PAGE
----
# Harmonic analyzer tool

-February 19, 2014

Analyzing Crystal Oscillators and Harmonics

Introduction – Because of their typically fast edge rates, crystal oscillators can generate a large number of high-order harmonics. Figure 1 indicates a generalized trapezoidal digital signal. The amplitude and harmonic frequencies from this are dependent on the rise and fall times, the amplitude, pulse width and period as defined below.

Figure 1 - A generalized trapezoidal digital signal.

The spectral bounds of this trapezoidal waveform may be determined by using the specifications in Figure 2. For simplicity in the calculations, let’s assume the rise and fall times are equal.

Figure 2 - The spectral bounds of a trapezoidal digital signal. For simplicity, it is assumed the rise and fall times are equal.

The maximum amplitude is determined by the amplitude of the digital signal and the ratio of pulse width to period. The first break point is determined by the pulse width and the second break point is determined by the rise time.

Here’s a handy chart (Figure 3) based on 1/PI*rise time that you can use to estimate the highest-order harmonic likely to be seen, given a specific rise time from a digital source. By measuring the rise time of an oscillator or high frequency fast-edged source, you can estimate the highest expected harmonic.

Figure 3 - Estimated rise time versus highest expected harmonic frequency.

To help you identify these harmonics, I developed this spreadsheet analyzer. By entering the crystal oscillator frequency (MHz) in the green box, all the higher order harmonics will be calculated in the second column. The first column indicates the harmonic number.

Likewise, if you observe a harmonic and wish to determine the possible crystal oscillator frequency that may be generating it, enter the harmonic frequency in the green box then look down the list of sub-harmonics in the third column to determine whether any frequencies match one of your oscillators.

How to create the spreadsheet - Enter the following data in the cells specified:

B7: is the frequency to be analyzed and the cell is labeled “freq”.
B8 through B107 is a numbered list from 1 through 100.
C8: =freq
C9: =freq*B9 (then copy down through C107)
D8: =freq
D9: =freq/B9 (then copy down through D107)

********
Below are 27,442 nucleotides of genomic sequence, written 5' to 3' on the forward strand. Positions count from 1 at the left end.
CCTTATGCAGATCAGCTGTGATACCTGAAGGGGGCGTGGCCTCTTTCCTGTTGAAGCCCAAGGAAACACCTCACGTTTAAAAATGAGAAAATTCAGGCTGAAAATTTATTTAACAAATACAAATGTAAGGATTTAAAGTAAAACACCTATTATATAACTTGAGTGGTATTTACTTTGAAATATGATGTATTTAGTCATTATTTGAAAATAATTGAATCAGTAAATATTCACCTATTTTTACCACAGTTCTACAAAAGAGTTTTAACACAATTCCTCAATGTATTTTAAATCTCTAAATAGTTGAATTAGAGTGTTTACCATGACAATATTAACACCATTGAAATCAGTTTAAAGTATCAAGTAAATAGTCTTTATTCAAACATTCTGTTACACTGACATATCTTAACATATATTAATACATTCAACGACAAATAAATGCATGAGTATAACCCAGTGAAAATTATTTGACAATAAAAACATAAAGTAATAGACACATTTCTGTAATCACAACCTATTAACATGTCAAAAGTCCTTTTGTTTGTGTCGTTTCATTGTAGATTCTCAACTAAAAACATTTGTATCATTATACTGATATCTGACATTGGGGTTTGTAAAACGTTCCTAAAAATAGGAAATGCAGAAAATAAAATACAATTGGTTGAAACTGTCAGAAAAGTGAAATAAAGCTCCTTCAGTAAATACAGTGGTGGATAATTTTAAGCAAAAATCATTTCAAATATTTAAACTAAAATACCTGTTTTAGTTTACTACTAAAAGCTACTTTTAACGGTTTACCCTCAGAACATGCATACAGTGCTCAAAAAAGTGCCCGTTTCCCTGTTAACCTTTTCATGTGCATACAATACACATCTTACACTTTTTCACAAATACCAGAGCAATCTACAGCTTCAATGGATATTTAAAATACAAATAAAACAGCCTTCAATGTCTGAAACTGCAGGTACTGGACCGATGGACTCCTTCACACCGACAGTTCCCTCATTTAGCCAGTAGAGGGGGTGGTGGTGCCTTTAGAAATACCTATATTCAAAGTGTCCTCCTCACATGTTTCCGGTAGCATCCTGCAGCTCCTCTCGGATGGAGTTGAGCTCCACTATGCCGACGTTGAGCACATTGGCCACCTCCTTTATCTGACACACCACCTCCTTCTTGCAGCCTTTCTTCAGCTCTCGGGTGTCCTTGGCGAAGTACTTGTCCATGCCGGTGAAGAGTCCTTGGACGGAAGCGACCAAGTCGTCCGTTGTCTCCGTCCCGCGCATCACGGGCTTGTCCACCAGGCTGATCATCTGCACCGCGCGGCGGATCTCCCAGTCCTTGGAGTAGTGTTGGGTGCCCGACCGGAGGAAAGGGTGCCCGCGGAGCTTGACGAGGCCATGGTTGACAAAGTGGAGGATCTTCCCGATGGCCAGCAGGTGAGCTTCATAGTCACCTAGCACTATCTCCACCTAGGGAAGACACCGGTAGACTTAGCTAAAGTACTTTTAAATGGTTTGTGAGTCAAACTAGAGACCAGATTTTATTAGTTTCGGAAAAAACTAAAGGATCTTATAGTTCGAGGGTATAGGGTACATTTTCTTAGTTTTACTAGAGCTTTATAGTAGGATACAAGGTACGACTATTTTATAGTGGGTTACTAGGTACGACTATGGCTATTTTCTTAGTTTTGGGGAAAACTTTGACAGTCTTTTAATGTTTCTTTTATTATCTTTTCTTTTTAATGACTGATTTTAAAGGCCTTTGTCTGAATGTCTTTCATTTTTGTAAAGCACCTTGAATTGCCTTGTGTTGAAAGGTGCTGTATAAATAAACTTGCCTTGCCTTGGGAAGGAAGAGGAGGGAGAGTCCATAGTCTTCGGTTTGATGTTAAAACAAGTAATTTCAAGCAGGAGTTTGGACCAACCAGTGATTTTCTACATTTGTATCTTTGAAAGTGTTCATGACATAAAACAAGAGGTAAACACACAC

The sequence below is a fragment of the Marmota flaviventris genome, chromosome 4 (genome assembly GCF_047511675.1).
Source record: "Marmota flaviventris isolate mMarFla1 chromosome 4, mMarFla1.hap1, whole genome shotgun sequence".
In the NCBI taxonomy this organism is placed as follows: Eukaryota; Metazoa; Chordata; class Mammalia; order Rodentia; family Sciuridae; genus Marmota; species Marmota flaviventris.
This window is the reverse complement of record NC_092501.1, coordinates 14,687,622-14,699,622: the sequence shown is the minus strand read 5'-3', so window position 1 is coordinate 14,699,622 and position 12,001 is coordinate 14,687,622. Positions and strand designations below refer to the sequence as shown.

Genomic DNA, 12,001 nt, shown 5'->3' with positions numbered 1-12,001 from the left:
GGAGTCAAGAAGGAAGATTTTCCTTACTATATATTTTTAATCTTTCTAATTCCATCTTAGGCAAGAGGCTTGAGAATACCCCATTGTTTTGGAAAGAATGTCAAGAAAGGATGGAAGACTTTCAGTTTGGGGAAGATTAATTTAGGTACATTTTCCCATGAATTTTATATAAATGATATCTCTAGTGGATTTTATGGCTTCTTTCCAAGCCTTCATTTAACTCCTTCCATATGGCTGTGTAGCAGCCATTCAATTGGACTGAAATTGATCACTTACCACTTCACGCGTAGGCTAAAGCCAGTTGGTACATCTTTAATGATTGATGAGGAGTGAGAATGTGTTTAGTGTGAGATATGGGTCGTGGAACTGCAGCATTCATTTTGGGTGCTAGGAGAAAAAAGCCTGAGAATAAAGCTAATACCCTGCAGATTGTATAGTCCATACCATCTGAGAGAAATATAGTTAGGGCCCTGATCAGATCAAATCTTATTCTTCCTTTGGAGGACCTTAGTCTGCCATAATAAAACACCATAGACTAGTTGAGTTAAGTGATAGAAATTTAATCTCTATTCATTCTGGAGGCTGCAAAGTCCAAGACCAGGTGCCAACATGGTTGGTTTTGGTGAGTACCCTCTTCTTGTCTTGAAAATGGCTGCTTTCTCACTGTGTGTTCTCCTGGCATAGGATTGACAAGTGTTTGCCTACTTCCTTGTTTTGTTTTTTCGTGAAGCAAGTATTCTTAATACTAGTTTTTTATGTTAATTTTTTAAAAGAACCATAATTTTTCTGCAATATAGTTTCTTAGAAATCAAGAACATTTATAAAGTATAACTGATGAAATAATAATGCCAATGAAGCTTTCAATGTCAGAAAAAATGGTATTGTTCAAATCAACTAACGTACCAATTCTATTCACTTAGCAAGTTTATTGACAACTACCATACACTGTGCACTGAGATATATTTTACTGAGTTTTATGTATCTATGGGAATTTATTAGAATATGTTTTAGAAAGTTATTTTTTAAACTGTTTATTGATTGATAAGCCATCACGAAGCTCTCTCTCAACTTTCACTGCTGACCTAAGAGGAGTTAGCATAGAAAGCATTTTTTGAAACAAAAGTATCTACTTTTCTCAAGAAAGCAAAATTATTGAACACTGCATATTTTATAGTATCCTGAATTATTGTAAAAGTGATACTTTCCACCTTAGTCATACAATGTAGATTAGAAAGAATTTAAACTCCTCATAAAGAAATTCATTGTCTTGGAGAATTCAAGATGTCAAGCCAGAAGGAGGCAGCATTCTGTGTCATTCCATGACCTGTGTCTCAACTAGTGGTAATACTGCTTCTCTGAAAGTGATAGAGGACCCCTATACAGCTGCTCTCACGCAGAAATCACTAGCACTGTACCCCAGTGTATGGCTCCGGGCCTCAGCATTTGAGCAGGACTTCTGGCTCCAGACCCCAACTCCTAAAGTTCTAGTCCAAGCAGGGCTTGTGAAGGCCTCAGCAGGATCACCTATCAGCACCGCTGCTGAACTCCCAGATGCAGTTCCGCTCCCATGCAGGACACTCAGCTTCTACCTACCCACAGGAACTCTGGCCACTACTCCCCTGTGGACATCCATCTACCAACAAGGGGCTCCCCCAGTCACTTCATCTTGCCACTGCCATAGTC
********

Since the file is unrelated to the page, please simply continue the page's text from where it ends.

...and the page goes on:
Example 1 - Determine the higher-order harmonics of a 133.33 MHz clock.

Figure 4 – A partial view of the crystal oscillator analyzer. It can calculate higher-order harmonics up to the one hundredth.

Enter 133.33 MHz in the green box. The higher-order even and odd harmonics of 133.33 MHz are displayed in the second column. You might then expect to see harmonics at 266.66, 399.99 (400), 533.32 MHz, etc.

Example 2 - You observe a strong harmonic at 780 MHz. Find the possible crystal oscillator frequencies that could be the source.

Figure 5 - An example showing the possible crystal oscillator frequencies that could generate a harmonic at 780 MHz.

Enter 780 MHz into the green box. Now, look in the third column and observe that common crystal oscillator frequencies of 26, 30, 60, plus several others, could be the source. You would need to examine the circuitry to determine if any of these oscillator frequencies are being used.

Now, here’s an interesting question. What if your circuit uses a 26 and 30 MHz crystal oscillator? Both could generate higher-order harmonics at 780 MHz! In this case, you need to determine whether one or the other or both are creating this harmonic.

There may be the case where two, or more, crystal oscillators generate the same harmonic frequency – one possibly being higher than the other in amplitude. In that case, narrow the spectrum analyzer RBW down to 1 kHz (or less) and center the frequency on the harmonic. By narrowing the RBW, it might be possible to resolve the multiple harmonics. Then, to identify the specific oscillator generating the highest amplitude harmonic, try touching the oscillator output with your finger or with the point of a lead pencil. This may load down the output sufficiently to see one of the harmonics move slightly in frequency. If that doesn’t work, try shooting each oscillator with a can of “freeze spray” and watching for slight movement of one of the two harmonics. Once you’ve identified the source of each harmonic, then you can apply filtering, shielding or other remediation to lower the harmonic amplitude.

For more...

The above harmonic identification technique was discussed in more detail in this blog posting.